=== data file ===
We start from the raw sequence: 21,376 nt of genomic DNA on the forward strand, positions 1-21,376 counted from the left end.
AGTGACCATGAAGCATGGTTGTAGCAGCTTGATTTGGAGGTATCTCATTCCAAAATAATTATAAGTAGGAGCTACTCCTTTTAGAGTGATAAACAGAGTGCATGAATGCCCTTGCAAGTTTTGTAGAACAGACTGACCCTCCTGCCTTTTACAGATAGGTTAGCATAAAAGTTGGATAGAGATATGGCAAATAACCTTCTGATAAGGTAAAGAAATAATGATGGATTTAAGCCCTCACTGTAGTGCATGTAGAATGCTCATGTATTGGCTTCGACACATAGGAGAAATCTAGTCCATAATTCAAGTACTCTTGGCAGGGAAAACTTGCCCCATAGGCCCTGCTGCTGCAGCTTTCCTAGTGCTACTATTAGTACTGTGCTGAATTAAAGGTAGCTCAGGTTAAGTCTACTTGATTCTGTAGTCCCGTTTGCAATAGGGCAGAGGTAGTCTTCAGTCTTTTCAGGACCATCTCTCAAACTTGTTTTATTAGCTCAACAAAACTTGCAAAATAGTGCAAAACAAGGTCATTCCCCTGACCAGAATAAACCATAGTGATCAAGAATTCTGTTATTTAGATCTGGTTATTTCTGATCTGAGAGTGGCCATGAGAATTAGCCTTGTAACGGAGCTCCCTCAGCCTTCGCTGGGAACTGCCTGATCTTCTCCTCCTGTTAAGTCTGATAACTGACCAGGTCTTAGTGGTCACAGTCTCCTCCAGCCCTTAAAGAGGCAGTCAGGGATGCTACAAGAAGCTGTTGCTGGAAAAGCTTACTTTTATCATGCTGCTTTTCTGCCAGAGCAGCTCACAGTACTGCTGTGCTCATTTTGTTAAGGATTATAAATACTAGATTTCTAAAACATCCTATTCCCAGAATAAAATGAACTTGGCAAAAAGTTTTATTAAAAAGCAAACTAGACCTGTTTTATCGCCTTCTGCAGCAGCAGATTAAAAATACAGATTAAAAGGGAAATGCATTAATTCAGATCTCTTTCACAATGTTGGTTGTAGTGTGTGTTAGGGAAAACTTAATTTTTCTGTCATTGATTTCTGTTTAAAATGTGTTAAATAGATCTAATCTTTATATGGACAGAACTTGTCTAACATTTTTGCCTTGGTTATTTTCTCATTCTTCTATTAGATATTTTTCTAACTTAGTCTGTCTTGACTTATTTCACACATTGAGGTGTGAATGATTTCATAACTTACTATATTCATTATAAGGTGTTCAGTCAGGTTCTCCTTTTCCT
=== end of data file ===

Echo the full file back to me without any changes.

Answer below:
We start from the raw sequence: 21,376 nt of genomic DNA on the forward strand, positions 1-21,376 counted from the left end.
AGTGACCATGAAGCATGGTTGTAGCAGCTTGATTTGGAGGTATCTCATTCCAAAATAATTATAAGTAGGAGCTACTCCTTTTAGAGTGATAAACAGAGTGCATGAATGCCCTTGCAAGTTTTGTAGAACAGACTGACCCTCCTGCCTTTTACAGATAGGTTAGCATAAAAGTTGGATAGAGATATGGCAAATAACCTTCTGATAAGGTAAAGAAATAATGATGGATTTAAGCCCTCACTGTAGTGCATGTAGAATGCTCATGTATTGGCTTCGACACATAGGAGAAATCTAGTCCATAATTCAAGTACTCTTGGCAGGGAAAACTTGCCCCATAGGCCCTGCTGCTGCAGCTTTCCTAGTGCTACTATTAGTACTGTGCTGAATTAAAGGTAGCTCAGGTTAAGTCTACTTGATTCTGTAGTCCCGTTTGCAATAGGGCAGAGGTAGTCTTCAGTCTTTTCAGGACCATCTCTCAAACTTGTTTTATTAGCTCAACAAAACTTGCAAAATAGTGCAAAACAAGGTCATTCCCCTGACCAGAATAAACCATAGTGATCAAGAATTCTGTTATTTAGATCTGGTTATTTCTGATCTGAGAGTGGCCATGAGAATTAGCCTTGTAACGGAGCTCCCTCAGCCTTCGCTGGGAACTGCCTGATCTTCTCCTCCTGTTAAGTCTGATAACTGACCAGGTCTTAGTGGTCACAGTCTCCTCCAGCCCTTAAAGAGGCAGTCAGGGATGCTACAAGAAGCTGTTGCTGGAAAAGCTTACTTTTATCATGCTGCTTTTCTGCCAGAGCAGCTCACAGTACTGCTGTGCTCATTTTGTTAAGGATTATAAATACTAGATTTCTAAAACATCCTATTCCCAGAATAAAATGAACTTGGCAAAAAGTTTTATTAAAAAGCAAACTAGACCTGTTTTATCGCCTTCTGCAGCAGCAGATTAAAAATACAGATTAAAAGGGAAATGCATTAATTCAGATCTCTTTCACAATGTTGGTTGTAGTGTGTGTTAGGGAAAACTTAATTTTTCTGTCATTGATTTCTGTTTAAAATGTGTTAAATAGATCTAATCTTTATATGGACAGAACTTGTCTAACATTTTTGCCTTGGTTATTTTCTCATTCTTCTATTAGATATTTTTCTAACTTAGTCTGTCTTGACTTATTTCACACATTGAGGTGTGAATGATTTCATAACTTACTATATTCATTATAAGGTGTTCAGTCAGGTTCTCCTTTTCCT